Compounder RTP Co. has its sights set on bigger and better things.
The Winona, Minn.-based firm surprised many in the materials industry in December when it bought most of the assets of toll compounder Alloy Polymers of Richmond, Va. Alloy's commodity resins business model was quite different than RTP's traditional focus on engineering resins.
RTP followed up the Alloy deal in August with another non-traditional purchase: Polymer Partners LLC, a maker of black compounds and concentrates in Henderson, Ky. After both the Alloy and Polymer Partners deals, RTP President and CEO Hugh Miller said in a news release that the acquisitions help his firm “provide a wider range of compounding solutions.”
And it sounds like RTP wants to make more moves in that direction.
“We want to grow beyond what the market offers,” Europe managing director Jean Sirois said at the recent Fakuma 2015 trade show in Friedrichshafen, Germany. “We want above-average market growth.”
“As much as engineering resins and compounding are our core businesses, we were lacking exposure to the broader resin market in commodities like polyethylene, polypropylene and polystyrene,” he added. “We found businesses that were available for larger volume growth. [Acquiring Alloy] puts us in a different light with other resin producers. We couldn't be there before.”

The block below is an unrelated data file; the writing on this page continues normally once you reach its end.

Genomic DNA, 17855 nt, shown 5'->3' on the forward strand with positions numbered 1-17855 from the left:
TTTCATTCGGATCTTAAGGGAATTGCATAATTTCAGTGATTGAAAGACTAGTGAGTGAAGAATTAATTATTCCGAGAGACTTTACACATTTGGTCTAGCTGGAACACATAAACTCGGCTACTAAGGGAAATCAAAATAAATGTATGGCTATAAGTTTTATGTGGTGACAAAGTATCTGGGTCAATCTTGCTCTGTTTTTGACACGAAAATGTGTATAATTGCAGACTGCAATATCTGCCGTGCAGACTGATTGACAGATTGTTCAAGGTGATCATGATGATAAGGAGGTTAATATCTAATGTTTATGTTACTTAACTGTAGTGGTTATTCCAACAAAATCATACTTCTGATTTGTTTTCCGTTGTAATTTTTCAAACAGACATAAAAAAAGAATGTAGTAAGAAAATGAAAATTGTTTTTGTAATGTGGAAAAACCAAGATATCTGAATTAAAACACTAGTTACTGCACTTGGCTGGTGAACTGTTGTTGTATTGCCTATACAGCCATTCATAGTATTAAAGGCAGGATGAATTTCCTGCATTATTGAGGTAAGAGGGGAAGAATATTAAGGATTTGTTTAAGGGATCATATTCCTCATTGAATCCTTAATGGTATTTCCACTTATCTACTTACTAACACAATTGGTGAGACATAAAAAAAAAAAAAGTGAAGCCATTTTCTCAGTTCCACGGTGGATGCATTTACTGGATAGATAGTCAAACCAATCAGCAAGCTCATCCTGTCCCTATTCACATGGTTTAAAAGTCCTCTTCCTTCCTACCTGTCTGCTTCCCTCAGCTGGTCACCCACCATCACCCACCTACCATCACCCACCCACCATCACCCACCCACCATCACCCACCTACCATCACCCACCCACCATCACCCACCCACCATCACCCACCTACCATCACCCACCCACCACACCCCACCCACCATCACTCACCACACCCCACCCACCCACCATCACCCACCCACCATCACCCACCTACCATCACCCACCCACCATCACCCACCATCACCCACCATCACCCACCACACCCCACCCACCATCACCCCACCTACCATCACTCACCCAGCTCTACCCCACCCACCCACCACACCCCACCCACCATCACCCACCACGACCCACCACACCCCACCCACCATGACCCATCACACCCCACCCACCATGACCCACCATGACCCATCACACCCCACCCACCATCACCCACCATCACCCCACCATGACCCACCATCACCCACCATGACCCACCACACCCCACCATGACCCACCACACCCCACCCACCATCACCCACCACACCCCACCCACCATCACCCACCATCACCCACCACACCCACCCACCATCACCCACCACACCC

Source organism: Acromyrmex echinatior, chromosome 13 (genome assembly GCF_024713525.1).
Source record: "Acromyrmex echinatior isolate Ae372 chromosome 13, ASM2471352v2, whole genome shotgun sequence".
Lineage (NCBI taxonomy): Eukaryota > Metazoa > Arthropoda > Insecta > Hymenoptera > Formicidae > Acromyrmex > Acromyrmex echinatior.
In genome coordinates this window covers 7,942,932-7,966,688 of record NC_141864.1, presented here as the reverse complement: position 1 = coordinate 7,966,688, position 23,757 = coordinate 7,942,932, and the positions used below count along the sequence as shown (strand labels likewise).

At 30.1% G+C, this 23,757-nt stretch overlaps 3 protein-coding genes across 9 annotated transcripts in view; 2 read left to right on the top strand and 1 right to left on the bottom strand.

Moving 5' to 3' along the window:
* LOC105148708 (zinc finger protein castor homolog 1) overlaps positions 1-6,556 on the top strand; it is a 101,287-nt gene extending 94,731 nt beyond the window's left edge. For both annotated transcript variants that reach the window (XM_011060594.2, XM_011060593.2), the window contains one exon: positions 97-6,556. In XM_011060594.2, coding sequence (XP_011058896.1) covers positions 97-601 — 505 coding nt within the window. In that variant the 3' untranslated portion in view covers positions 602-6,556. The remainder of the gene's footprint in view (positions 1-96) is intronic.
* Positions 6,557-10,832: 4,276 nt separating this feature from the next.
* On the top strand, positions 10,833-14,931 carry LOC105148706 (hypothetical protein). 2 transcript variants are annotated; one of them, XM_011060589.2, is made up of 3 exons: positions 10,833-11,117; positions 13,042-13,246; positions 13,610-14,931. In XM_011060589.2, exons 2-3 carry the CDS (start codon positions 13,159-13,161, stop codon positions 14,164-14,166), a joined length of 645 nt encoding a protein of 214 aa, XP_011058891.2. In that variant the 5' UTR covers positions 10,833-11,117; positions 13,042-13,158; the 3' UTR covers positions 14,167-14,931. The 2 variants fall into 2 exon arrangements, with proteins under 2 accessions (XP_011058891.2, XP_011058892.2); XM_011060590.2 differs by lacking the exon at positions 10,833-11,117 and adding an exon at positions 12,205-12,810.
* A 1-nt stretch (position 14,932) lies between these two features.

RTP actually had bought one Alloy plant — in Gahanna, Ohio — a few months before acquiring the rest of the firm. Adding Alloy's annual production capacity — more than 500 million pounds combined at the Gahanna plant, a plant in Richmond and plants in Crockett and Orange, Texas — will allow RTP to do proprietary polyolefin compounding, as well as tolling. The addition of Polymer Partners — which did work in polyolefins and styrenics — extends RTP's market reach into extrusion grades.
As a private company, RTP has some advantages in pursuing a long-term strategy, according to Sirois. “Private companies have the luxury of looking long-term,” he said. “It's not a one-year plan.”
RTP now is looking to make more acquisitions, either in commodities or other areas. “We want to be a real factor in the plastic industry at large, not just in engineering resins,” Sirois said.
RTP ranks as one of North America's 30 largest compounders and concentrate makers. The firm operates 17 plants worldwide, making compounds based on 60 different engineering resins.